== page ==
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How People Learn: Brain, Mind, Experience, and School
provide an opportunity for beginning teachers to experiment with the principles of learning that are relevant to teaching practice. The goal is not to decontextualize teaching, but to create an environment in which the immediate demands of the classroom do not prevent reflection on, or exploration of, the process of learning. Exercises could be developed for laboratory use that involve cognitive science findings of relevance to teaching, including findings on memory, the organization of information, the use of metacognitive strategies, and retrieval of knowledge when transfer is prompted and when it is not. In addition to creating a deeper appreciation of the science of learning, these opportunities would invite teachers to think of themselves as scientists, to observe and reflect on learning as a scientist would. To the extent that those skills transfer to the classroom, the goal of continuous learning and reflection on practice will be well served.
The laboratories would also serve as a locus of information for teachers in training, for practicing teachers in the community, and for researchers in the learning sciences. “Protocol materials,” or materials for diagnosis and interpretation, could be housed here. These might include model lessons or units (project area 4) that could be incorporated into the teaching of diagnostic and interpretive competencies. They might also include protocols of student creativity in scientific thinking, insight, reasoning like a novice versus an expert in a task, failure to transfer, negative transfer, distributed cognition, using parental stores of knowledge in a class, concrete and operational thinking, and inferring causation. These protocols, then, provide vivid cases and examples that instantiate concepts relevant to teaching and learning. Videotaped lessons of teaching in other countries produced by the Third International Mathematics and Science Study project might also be made available. Faculty-directed course projects could develop evaluations of curricula in terms of the principles of learning and submit them to the interactive communications site described above (project area 8) for broad use.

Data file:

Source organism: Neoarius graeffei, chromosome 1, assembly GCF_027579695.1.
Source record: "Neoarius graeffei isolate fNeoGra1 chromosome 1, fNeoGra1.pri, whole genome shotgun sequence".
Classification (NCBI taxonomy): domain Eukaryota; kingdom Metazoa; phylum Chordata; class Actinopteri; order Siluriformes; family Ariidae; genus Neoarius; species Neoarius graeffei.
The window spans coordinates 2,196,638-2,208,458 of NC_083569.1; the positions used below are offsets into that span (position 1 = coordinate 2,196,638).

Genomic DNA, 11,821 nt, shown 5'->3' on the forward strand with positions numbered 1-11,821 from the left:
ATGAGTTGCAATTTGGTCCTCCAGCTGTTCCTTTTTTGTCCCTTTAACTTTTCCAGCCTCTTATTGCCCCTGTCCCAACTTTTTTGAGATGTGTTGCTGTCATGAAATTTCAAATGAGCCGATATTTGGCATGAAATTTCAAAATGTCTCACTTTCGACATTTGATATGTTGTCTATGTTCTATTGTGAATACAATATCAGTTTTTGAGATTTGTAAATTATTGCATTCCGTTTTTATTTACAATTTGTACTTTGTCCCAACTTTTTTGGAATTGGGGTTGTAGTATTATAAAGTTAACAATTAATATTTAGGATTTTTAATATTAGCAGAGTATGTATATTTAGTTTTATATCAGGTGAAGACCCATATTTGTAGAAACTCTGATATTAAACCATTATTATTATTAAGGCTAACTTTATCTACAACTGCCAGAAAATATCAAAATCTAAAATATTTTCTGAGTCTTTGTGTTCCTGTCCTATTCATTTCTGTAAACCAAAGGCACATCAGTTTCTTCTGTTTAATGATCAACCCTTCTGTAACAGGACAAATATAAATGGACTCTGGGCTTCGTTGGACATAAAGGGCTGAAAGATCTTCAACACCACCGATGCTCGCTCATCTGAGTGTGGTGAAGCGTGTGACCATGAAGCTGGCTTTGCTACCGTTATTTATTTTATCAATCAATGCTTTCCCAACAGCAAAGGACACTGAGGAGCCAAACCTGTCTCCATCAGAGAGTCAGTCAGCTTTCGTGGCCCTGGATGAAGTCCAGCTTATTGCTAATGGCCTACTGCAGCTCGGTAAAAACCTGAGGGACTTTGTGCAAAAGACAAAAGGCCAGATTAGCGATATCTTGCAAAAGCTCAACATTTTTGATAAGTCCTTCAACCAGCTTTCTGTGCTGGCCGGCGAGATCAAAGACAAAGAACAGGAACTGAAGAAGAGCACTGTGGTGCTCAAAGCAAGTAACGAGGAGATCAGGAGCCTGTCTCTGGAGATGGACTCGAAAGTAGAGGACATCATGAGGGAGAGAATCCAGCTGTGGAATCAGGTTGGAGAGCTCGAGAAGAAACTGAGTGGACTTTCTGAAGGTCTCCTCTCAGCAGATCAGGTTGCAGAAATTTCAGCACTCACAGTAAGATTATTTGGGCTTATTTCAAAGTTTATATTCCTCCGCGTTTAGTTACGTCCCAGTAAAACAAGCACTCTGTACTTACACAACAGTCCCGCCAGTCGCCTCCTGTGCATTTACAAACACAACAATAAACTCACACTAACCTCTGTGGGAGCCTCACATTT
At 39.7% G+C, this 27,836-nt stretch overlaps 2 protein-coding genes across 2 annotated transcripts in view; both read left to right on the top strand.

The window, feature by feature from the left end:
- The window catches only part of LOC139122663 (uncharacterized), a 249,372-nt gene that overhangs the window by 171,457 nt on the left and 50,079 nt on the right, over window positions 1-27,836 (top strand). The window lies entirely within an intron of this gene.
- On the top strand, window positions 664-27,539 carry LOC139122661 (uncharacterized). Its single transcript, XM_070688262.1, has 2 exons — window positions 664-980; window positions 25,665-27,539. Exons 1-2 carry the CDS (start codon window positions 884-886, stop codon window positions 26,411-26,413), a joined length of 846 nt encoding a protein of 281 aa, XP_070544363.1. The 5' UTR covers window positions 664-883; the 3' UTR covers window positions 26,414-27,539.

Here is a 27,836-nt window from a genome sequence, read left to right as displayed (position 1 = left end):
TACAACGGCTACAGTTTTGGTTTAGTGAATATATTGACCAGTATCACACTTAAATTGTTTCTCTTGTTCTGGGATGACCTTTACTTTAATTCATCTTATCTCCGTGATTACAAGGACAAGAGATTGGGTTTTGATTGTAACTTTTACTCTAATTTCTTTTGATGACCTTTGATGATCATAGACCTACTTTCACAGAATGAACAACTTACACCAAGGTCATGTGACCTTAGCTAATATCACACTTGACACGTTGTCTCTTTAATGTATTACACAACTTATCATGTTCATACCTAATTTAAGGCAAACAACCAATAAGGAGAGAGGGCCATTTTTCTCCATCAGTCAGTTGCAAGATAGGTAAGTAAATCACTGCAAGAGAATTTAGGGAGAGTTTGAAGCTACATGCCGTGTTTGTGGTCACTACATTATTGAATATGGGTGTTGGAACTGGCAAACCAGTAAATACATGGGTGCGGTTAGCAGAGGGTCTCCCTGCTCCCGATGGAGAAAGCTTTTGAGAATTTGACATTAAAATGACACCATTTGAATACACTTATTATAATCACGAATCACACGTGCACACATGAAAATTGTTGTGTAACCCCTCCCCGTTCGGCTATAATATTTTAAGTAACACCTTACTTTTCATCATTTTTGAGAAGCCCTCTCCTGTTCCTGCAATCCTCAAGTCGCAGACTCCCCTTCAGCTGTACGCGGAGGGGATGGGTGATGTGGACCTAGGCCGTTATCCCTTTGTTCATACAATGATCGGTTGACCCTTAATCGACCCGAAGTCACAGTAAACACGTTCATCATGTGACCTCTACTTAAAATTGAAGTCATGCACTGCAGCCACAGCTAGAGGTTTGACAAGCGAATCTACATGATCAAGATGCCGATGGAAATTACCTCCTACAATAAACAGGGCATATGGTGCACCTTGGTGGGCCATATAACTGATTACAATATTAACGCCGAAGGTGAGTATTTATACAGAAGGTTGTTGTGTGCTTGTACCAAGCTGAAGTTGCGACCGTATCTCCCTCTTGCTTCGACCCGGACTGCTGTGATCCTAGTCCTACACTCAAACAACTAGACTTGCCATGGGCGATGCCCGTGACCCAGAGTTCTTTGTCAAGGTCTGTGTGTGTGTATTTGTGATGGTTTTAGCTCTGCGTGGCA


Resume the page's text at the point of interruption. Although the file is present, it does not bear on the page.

Technology centers could be housed in the laboratory as well. Computer programs to support classroom learning and technology-based curricula could be made available for exploration in this setting. Opportunities to connect with relevant communities of teachers and researchers via the Internet could also be explored. Students graduating from these programs will then carry to the schools in which they teach an ability to be connected to outside communities with relevant knowledge that is not now a feature in many school districts.
Well-equipped laboratories would be an asset in professional development activities as well as in pre-service training. As such, the laboratories could be used on a year-round basis.
16. Develop tools for in-service education that communicate the principles of learning in this volume. For the principles of learning to